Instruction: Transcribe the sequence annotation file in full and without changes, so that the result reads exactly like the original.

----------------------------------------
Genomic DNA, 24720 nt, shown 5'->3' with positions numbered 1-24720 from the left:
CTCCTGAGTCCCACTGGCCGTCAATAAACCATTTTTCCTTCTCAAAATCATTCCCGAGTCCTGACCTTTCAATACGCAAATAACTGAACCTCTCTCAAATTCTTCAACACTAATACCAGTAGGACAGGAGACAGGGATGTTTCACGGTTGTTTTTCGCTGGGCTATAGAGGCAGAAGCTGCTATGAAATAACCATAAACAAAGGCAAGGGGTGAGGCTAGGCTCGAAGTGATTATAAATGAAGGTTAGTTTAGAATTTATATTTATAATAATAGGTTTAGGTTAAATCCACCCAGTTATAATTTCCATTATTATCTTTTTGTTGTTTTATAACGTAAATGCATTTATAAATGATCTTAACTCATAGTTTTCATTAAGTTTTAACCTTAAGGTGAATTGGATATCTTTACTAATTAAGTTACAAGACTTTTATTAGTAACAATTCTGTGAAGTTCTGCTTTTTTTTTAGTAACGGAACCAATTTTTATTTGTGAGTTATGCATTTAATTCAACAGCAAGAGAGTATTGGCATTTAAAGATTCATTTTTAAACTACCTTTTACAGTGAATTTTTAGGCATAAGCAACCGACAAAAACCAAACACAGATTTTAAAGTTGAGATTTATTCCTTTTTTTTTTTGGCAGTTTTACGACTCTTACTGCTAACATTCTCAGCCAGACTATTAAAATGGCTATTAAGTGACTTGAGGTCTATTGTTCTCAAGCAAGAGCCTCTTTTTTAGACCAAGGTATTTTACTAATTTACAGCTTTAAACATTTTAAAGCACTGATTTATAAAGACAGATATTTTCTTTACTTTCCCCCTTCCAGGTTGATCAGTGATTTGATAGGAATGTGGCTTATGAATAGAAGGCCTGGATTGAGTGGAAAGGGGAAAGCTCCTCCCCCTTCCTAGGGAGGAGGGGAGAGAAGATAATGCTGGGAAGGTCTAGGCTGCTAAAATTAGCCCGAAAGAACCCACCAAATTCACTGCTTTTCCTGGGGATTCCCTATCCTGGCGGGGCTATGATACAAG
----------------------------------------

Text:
Genomic DNA, 24720 nt, shown 5'->3' with positions numbered 1-24720 from the left:
CTCCTGAGTCCCACTGGCCGTCAATAAACCATTTTTCCTTCTCAAAATCATTCCCGAGTCCTGACCTTTCAATACGCAAATAACTGAACCTCTCTCAAATTCTTCAACACTAATACCAGTAGGACAGGAGACAGGGATGTTTCACGGTTGTTTTTCGCTGGGCTATAGAGGCAGAAGCTGCTATGAAATAACCATAAACAAAGGCAAGGGGTGAGGCTAGGCTCGAAGTGATTATAAATGAAGGTTAGTTTAGAATTTATATTTATAATAATAGGTTTAGGTTAAATCCACCCAGTTATAATTTCCATTATTATCTTTTTGTTGTTTTATAACGTAAATGCATTTATAAATGATCTTAACTCATAGTTTTCATTAAGTTTTAACCTTAAGGTGAATTGGATATCTTTACTAATTAAGTTACAAGACTTTTATTAGTAACAATTCTGTGAAGTTCTGCTTTTTTTTTAGTAACGGAACCAATTTTTATTTGTGAGTTATGCATTTAATTCAACAGCAAGAGAGTATTGGCATTTAAAGATTCATTTTTAAACTACCTTTTACAGTGAATTTTTAGGCATAAGCAACCGACAAAAACCAAACACAGATTTTAAAGTTGAGATTTATTCCTTTTTTTTTTTGGCAGTTTTACGACTCTTACTGCTAACATTCTCAGCCAGACTATTAAAATGGCTATTAAGTGACTTGAGGTCTATTGTTCTCAAGCAAGAGCCTCTTTTTTAGACCAAGGTATTTTACTAATTTACAGCTTTAAACATTTTAAAGCACTGATTTATAAAGACAGATATTTTCTTTACTTTCCCCCTTCCAGGTTGATCAGTGATTTGATAGGAATGTGGCTTATGAATAGAAGGCCTGGATTGAGTGGAAAGGGGAAAGCTCCTCCCCCTTCCTAGGGAGGAGGGGAGAGAAGATAATGCTGGGAAGGTCTAGGCTGCTAAAATTAGCCCGAAAGAACCCACCAAATTCACTGCTTTTCCTGGGGATTCCCTATCCTGGCGGGGCTATGATACAAG